Supreme Court Allows TSA to Retain Mask Mandate Authority

On Monday, the U.S. Supreme Court struck a blow to everyone hoping for a permanent end to mask mandates.

In a decision upholding a lower court ruling, the Court affirmed that the TSA has the authority to enforce mask mandates on travelers. The Hill reported that the Court’s ruling was in regards to maintaining “security and safety” on transportation systems.

This in effect means that the security agency can, at will, reenact mask mandates on planes, trains and busses.

While their ruling doesn’t immediately signal the return of mandates, it does leave the door open if the TSA so decides.

Mandates have proven throughout the pandemic to be entirely useless.

Even into 2022, COVID cases exploded in areas that continued to enforce mandates:


Finally though, after over two years of masking on planes, a judge in Florida ruled that the CDC transportation mandate overstepped its authority.

Travelers celebrated the end of the mandate, as many airlines immediately enacted new “mask optional” policies.

But the Supreme Court’s ruling brings up a concerning possibility that masks could return.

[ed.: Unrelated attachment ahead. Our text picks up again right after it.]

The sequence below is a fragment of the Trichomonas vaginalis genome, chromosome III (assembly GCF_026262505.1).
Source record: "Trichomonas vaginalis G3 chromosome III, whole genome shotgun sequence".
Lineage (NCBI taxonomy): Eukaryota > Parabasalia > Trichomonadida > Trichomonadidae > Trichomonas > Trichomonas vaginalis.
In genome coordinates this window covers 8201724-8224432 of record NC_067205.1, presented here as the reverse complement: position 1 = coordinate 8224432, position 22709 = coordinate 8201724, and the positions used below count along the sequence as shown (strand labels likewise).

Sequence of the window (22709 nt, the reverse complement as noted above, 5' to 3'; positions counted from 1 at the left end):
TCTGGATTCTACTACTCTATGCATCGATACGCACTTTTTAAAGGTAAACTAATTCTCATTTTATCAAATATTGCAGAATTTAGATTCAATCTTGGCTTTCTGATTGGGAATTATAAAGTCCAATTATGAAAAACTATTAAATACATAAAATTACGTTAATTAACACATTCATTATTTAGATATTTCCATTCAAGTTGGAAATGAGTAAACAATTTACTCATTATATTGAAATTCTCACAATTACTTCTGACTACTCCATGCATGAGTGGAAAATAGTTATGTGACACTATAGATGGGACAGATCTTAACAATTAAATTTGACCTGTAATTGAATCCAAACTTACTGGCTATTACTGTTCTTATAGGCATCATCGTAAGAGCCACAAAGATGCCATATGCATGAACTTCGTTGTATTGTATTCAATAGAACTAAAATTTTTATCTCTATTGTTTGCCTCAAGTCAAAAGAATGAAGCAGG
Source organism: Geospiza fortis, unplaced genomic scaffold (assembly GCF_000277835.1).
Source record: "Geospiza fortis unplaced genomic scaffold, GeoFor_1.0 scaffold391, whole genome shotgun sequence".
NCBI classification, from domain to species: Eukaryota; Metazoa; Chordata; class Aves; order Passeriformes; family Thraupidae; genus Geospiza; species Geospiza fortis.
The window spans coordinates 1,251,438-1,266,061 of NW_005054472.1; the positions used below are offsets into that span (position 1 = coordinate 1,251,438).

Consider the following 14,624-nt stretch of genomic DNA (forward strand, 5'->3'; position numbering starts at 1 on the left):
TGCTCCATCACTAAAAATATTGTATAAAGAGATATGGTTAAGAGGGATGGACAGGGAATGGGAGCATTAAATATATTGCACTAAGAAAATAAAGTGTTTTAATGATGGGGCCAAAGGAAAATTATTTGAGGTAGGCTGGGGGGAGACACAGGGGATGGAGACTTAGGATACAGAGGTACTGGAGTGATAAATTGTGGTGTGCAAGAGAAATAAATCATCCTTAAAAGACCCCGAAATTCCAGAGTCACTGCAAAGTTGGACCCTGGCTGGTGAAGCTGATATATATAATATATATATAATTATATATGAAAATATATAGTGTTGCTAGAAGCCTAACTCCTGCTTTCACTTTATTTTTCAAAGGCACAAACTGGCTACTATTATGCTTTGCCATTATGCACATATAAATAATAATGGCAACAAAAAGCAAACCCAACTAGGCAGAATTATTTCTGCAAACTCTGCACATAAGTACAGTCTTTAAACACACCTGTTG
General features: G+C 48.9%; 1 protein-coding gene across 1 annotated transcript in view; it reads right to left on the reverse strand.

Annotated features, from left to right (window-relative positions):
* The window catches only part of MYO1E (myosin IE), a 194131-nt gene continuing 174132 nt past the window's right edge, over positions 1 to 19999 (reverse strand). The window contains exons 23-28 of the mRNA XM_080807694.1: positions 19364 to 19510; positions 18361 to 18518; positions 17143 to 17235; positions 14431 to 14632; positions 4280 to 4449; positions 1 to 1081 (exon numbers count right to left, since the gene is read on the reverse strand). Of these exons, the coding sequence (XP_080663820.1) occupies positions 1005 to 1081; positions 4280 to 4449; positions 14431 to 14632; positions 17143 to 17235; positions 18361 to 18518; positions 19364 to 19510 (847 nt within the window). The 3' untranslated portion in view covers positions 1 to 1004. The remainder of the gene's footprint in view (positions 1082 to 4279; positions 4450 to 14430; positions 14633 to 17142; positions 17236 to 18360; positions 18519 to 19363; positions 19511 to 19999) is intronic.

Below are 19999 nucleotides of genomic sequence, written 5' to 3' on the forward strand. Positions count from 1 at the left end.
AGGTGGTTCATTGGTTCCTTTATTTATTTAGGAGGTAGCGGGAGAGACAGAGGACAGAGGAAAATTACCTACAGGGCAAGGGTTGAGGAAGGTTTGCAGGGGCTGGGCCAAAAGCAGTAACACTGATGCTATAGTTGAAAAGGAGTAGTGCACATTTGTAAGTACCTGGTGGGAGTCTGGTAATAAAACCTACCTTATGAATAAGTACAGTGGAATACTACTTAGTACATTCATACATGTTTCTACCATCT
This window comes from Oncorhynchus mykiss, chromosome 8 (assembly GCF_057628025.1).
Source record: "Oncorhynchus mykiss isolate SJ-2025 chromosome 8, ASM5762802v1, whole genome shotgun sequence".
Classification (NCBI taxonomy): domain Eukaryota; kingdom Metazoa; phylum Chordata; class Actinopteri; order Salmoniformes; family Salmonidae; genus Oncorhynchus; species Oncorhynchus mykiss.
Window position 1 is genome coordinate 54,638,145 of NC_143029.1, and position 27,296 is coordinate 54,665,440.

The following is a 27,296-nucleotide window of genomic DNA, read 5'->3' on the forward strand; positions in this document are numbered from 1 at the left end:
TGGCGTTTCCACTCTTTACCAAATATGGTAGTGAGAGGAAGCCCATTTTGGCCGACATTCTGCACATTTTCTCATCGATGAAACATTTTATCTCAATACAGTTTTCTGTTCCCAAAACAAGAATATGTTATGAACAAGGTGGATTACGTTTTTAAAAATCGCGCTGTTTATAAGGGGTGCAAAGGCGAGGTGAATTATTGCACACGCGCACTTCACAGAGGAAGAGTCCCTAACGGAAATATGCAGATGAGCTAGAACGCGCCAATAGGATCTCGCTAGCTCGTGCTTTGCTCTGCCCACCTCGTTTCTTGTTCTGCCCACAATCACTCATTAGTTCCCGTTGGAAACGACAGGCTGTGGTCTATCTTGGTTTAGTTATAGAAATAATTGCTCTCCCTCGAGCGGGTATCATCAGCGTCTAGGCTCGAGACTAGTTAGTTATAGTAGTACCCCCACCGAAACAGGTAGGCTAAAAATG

The TSA had previously said it wouldn’t enforce a mandate after the CDC’s recommendation was removed. Yet with its authority now confirmed by the nation’s highest court, it could unilaterally make a different determination.

While that might be an unlikely outcome, it’s concerning that it’s an option.

Masks Never Worked

When mandates on planes were lifted, many “experts,” politicians and media commentators expressed concern that it would lead to a dramatic surge in infections and flight cancellations.

Yet data showed the exact opposite; there was no new surge, and cancellations didn’t materialize.

Instead of celebrating that masks were not necessary, the Biden afeminist ration announced they intended to appeal.

While there’s been no change to the ruling, it indicates yet again that politics and not science has influenced pandemic policies.

Monday’s news doesn’t fundamentally change that, but it remains concerning that the TSA has the authority to force an ineffective policy on travelers for “safety.”

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Ian Miller is a former award watching high school actor, author, and long suffering Dodgers fan. He spends most of his time golfing, traveling, reading about World War I history, and trying to get the remote back from his dog.